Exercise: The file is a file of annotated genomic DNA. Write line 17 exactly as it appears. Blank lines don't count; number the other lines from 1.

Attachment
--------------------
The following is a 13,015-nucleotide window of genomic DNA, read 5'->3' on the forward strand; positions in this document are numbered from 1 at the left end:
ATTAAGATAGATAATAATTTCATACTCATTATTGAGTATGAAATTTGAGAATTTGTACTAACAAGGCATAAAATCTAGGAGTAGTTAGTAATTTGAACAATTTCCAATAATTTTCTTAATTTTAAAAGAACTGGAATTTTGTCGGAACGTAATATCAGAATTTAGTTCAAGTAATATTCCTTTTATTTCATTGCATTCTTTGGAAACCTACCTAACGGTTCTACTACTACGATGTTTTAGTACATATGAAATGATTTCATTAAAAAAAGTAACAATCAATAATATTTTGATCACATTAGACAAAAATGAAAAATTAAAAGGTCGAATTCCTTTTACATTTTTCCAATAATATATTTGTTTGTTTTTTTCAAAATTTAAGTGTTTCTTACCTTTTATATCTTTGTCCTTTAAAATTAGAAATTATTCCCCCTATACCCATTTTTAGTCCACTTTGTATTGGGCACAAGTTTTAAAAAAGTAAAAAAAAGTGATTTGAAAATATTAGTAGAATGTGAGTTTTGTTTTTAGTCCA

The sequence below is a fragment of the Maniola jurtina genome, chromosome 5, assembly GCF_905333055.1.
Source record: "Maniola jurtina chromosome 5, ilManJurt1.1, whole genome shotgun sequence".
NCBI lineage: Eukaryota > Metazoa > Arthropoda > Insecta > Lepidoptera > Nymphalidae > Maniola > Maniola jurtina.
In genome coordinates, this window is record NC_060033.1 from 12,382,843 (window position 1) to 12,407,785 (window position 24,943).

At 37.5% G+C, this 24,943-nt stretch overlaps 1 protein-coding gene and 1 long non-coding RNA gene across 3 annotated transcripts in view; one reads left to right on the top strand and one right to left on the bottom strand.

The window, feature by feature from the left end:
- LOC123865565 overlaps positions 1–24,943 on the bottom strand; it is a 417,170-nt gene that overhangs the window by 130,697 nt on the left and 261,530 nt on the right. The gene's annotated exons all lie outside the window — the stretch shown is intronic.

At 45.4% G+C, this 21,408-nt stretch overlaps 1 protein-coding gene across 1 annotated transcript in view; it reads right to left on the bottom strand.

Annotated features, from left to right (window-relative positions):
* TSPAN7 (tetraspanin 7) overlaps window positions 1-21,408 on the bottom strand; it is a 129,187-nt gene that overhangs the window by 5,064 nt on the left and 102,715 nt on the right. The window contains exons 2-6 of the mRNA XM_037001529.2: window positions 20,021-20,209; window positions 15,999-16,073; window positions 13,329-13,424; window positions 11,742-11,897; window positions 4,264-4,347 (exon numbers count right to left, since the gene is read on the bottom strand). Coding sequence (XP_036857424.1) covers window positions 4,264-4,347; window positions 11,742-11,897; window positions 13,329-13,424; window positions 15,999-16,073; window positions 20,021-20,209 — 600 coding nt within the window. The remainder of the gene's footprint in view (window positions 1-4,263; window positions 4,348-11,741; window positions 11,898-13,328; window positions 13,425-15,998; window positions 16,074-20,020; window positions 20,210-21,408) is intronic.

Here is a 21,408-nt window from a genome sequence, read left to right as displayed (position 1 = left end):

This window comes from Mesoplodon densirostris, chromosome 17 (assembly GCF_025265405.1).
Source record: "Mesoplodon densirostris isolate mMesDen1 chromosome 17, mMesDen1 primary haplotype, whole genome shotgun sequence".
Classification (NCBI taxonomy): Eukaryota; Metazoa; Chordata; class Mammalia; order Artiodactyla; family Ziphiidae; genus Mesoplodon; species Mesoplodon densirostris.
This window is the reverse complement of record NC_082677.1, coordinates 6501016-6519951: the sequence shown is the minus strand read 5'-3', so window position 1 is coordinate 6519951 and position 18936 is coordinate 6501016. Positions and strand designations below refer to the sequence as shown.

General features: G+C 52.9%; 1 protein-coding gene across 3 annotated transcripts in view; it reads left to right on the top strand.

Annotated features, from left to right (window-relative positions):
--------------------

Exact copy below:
This window is the reverse complement of record NC_082677.1, coordinates 6501016-6519951: the sequence shown is the minus strand read 5'-3', so window position 1 is coordinate 6519951 and position 18936 is coordinate 6501016. Positions and strand designations below refer to the sequence as shown.